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Girls ROCK!

By University Advancement and Communications Posted: September 16, 2021 5:00 a.m.

Sunset Embassy (formerly Abrupt Dystopia) in front of the Girls Rock Regina stage. (L to r): Shayna Stock, Charity Marsh, Jori Cachene, Collette Parks, and Sophie Littlechief-Carteri.
Sunset Embassy (formerly Abrupt Dystopia) in front of the Girls Rock Regina stage. (L to r): Shayna Stock, Charity Marsh, Jori Cachene, Collette Parks, and Sophie Littlechief-Carteri. Photo: Jael Bartnik

Girls rock…obviously. And, according to a new documentary directed and produced by Dr. Charity Marsh, professor of creative technologies in the Faculty of Media, Art and Performance at the University of Regina, they’re changing the Regina music scene.

Started in Portland, Oregon in 2001 as Portland’s Rock ‘n’ Roll Camp for Girls, Girls Rock is an inclusive musical community that has now expanded around the globe, including to the Queen City. 

Girls Rock Regina (GRR) is a volunteer-based organisation created to empowers girls, women, non-binary, Two-Spirit, and gender-expansive youth and adults through creating and performing music.  With the help of professional musicians, in the space of a week or weekend, campers form bands based on instruments they want to learn–drums, keyboard, bass, guitar, or vocals. They are then taught how to play several chords, after which they create a song that they perform in front of a live audience.

Everyone can now watch a version of the Girls Rock Regina story in a 30-minute documentary called I'm Gonna Play Loud: Girls Rock Regina & the Ripple Effect, which will have its Regina premiere at Queer City Cinema and Performatorium on September 16, 2021.

Marsh says previous research on Girls Rock camps, and other similar grassroots initiatives, often focus on how the camps serve and empower youth, while her documentary shifts gears to focus on the adult campers and the adult women and non-binary people who support the camps in various roles.

“Culminating from three years of research and interviews with the adult crew and campers of Girls Rock Regina, this documentary illuminates some of the many challenges that women and non-binary musicians face within Regina’s music scenes–including a lack of representation across venues, a lack of role models, male-dominated jam nights and open mics, ongoing sexual objectification, and acts of sexism, as well as ageist attitudes against women–and how their experiences with GRR have challenged them to demand that local music scenes shift in tangible ways,” says Marsh, who adds that after working with GRR, many of the participants she interviewed spoke about feeling more confident to explicitly call out sexism, take up space by turning up their amps at band practices, and demanding more inclusive line-ups at shows.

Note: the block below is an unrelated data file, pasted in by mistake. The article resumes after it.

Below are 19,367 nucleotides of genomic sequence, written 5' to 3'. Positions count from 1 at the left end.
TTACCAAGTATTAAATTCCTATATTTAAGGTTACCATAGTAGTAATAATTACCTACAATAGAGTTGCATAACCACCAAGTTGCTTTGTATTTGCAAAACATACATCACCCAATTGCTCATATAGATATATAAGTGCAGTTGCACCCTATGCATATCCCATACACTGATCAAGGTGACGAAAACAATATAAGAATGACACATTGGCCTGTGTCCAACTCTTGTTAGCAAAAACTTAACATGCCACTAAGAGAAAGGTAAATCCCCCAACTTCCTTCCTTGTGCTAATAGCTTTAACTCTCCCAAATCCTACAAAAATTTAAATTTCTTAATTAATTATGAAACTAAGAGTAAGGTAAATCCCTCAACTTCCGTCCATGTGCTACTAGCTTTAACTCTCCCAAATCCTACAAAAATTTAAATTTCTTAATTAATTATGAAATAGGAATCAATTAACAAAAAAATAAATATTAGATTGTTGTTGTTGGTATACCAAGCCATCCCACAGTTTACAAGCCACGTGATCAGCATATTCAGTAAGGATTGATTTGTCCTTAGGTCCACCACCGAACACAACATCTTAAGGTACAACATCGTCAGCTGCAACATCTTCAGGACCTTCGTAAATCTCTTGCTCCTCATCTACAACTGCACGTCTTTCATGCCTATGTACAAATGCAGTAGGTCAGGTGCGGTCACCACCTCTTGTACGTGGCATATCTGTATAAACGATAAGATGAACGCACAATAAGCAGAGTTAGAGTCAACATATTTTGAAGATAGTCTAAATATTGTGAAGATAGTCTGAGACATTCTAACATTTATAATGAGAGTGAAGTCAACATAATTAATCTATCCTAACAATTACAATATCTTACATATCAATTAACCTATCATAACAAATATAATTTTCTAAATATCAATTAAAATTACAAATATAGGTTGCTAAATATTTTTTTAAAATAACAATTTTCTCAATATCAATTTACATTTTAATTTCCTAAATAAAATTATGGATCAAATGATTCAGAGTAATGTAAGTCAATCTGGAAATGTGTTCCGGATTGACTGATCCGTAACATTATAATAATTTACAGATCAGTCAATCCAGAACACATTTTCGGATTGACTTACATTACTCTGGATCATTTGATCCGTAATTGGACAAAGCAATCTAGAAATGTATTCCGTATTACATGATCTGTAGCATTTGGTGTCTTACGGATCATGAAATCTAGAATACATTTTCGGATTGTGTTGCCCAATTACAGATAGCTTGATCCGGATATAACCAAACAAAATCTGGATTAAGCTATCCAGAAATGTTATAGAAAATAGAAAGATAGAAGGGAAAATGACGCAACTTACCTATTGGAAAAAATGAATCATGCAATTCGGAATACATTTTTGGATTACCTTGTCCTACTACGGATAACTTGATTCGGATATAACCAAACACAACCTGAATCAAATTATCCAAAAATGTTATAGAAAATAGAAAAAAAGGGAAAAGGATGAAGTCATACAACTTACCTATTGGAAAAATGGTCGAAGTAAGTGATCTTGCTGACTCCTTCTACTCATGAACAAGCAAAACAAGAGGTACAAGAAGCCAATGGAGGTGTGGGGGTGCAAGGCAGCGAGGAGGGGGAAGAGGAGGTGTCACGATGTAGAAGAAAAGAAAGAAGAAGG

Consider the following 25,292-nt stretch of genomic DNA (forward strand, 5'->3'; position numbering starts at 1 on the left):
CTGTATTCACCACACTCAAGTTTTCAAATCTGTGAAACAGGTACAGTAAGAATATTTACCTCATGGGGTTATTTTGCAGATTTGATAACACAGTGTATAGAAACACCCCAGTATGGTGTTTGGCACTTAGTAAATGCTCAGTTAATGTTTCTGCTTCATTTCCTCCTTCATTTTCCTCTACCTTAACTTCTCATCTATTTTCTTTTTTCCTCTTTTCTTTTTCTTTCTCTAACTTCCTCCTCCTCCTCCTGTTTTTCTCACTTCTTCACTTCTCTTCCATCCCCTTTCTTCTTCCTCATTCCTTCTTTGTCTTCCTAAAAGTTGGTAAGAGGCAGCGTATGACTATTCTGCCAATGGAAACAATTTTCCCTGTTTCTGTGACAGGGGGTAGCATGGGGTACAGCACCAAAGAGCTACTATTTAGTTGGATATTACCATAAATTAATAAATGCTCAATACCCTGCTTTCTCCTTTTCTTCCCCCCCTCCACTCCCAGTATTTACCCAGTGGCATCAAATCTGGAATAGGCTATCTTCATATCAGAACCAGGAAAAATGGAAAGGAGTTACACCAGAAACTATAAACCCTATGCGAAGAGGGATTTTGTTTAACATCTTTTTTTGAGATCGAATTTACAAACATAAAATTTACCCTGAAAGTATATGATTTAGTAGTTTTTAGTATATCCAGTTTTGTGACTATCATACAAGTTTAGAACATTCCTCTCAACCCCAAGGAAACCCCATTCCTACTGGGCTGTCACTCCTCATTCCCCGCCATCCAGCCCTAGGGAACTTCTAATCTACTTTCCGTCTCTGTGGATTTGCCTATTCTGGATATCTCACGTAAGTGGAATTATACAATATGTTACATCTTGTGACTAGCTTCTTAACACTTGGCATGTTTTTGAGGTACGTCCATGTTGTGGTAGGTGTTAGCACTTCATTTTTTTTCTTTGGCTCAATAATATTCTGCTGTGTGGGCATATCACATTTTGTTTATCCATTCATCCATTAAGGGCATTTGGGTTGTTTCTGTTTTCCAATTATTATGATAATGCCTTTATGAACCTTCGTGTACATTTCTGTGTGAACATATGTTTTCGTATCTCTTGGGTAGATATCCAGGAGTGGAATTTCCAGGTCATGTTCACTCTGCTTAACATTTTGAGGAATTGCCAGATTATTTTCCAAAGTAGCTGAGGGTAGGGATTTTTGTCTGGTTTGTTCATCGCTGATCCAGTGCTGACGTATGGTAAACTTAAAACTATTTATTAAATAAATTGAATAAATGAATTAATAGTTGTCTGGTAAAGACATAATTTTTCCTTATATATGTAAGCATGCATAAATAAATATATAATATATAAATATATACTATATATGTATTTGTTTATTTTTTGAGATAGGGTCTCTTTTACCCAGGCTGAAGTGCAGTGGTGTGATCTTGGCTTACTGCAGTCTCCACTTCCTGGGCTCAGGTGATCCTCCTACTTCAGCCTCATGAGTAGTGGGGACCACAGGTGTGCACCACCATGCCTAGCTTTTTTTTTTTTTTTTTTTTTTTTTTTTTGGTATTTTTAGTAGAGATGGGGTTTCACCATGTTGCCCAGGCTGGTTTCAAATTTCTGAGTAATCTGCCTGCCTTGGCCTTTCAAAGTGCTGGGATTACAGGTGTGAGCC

Photo-2.jpg
(L to r) Sophie Littlechief-Carteri, Jori Cachene
and Shayna Stock of Sunset Ebassy performing
at the Regina Folk Festival in 2019. Photo: Still
from the documentary I'm Gonna Play Loud

The band that Marsh played in at the camp was so inspired they continue to write, record, and perform original songs.

“Our band, Sunset Embassy (formerly known as Abrupt Dystopia), which includes queer women, Indigenous women, and a non-binary person all in our late 30s and 40s, is helping to change the demographics of performers on stage and, prior to Covid, drew diverse crowds to local shows.”

One of her bandmates, Jori Cachene, says GRR had a profound impact on her.

“I was a closet guitarist and lyricist, playing and singing since I was a teenager – and I’m now 40,” says Cachene. “For decades very few people have heard me play or sing. I was shy and insecure about that part of my life.”

But, at the first GRRownUps camp, she found she could leave those feelings behind.

“Everyone in my band were beginners, and I felt like a beginner too. I taught myself how to play, sing, and write music, so I knew the chords, but at the camp I learned how to perform and how to be open to working with other people, because I’d only ever worked alone. I’d never played in a band.”

Though she’d always wanted to.

Photo-3.jpg
Shayna Stock (right) of Sunset Embassy
performing with singer/songwriter
Jaecy Bells (left) at a GRR 80s fundraiser.
Photo: Still from the documentary I'm
Gonna Play Loud

“As a teenager, a lot of boys around me were in bands. I always thought they were better than me, so I couldn’t play with them. In retrospect, they weren’t good. Now, I’m sure I could have kept up with them. And, until GRR, I never lost that mentality of not being able to keep up. But, at Girls Rock Regina I knew it was ok to be vulnerable, to be a beginner, and that we were all on the same playing field. That it was a safe space.”

In the documentary, Marsh states that “it’s not just about empowering the next generation, it’s about empowering us, now.”

Cachene couldn’t agree more.

“There is definitely strength in numbers,” says the guitarist, who adds that it felt so good to write and perform together.

“It was the perfect storm. We are all in the right place and time in our lives to continue playing and writing music together. And now, we’re focused on getting an album together,” says Cachene.

I'm Gonna Play Loud: Girls Rock Regina & the Ripple Effect has screened at the Toronto Short Film Festival, where it won Best Short Documentary and an Audience Choice Award. Next week it is being screened at the Albuquerque Film and Music Experience in New Mexico, and at the Rock This Town Music and Film Festival in Pau, France in November.